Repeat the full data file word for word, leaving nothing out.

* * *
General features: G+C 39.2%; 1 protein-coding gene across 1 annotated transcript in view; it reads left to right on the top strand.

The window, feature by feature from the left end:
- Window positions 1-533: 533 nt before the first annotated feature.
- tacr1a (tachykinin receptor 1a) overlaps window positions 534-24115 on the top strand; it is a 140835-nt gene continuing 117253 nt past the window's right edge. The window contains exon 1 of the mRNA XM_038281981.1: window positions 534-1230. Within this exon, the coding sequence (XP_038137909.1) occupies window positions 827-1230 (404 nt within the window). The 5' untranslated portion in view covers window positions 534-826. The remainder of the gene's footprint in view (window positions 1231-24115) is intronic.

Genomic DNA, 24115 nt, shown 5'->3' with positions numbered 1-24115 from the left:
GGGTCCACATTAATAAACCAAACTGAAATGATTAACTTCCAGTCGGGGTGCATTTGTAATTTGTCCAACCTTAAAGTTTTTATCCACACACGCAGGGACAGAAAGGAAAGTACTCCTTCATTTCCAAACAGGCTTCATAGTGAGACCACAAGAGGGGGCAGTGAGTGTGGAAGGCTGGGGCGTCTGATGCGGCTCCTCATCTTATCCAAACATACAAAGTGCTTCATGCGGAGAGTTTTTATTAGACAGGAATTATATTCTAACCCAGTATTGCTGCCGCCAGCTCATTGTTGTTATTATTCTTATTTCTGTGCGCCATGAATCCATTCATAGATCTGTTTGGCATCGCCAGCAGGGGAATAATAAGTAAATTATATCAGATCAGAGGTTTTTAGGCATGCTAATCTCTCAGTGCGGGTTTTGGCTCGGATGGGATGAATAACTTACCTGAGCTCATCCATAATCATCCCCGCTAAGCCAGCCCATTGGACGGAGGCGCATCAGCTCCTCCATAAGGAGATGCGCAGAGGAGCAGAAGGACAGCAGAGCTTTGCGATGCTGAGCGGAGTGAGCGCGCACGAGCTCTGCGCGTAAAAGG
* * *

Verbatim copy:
General features: G+C 39.2%; 1 protein-coding gene across 1 annotated transcript in view; it reads left to right on the top strand.

The window, feature by feature from the left end:
- Window positions 1-533: 533 nt before the first annotated feature.
- tacr1a (tachykinin receptor 1a) overlaps window positions 534-24115 on the top strand; it is a 140835-nt gene continuing 117253 nt past the window's right edge. The window contains exon 1 of the mRNA XM_038281981.1: window positions 534-1230. Within this exon, the coding sequence (XP_038137909.1) occupies window positions 827-1230 (404 nt within the window). The 5' untranslated portion in view covers window positions 534-826. The remainder of the gene's footprint in view (window positions 1231-24115) is intronic.

Genomic DNA, 24115 nt, shown 5'->3' with positions numbered 1-24115 from the left:
GGGTCCACATTAATAAACCAAACTGAAATGATTAACTTCCAGTCGGGGTGCATTTGTAATTTGTCCAACCTTAAAGTTTTTATCCACACACGCAGGGACAGAAAGGAAAGTACTCCTTCATTTCCAAACAGGCTTCATAGTGAGACCACAAGAGGGGGCAGTGAGTGTGGAAGGCTGGGGCGTCTGATGCGGCTCCTCATCTTATCCAAACATACAAAGTGCTTCATGCGGAGAGTTTTTATTAGACAGGAATTATATTCTAACCCAGTATTGCTGCCGCCAGCTCATTGTTGTTATTATTCTTATTTCTGTGCGCCATGAATCCATTCATAGATCTGTTTGGCATCGCCAGCAGGGGAATAATAAGTAAATTATATCAGATCAGAGGTTTTTAGGCATGCTAATCTCTCAGTGCGGGTTTTGGCTCGGATGGGATGAATAACTTACCTGAGCTCATCCATAATCATCCCCGCTAAGCCAGCCCATTGGACGGAGGCGCATCAGCTCCTCCATAAGGAGATGCGCAGAGGAGCAGAAGGACAGCAGAGCTTTGCGATGCTGAGCGGAGTGAGCGCGCACGAGCTCTGCGCGTAAAAGG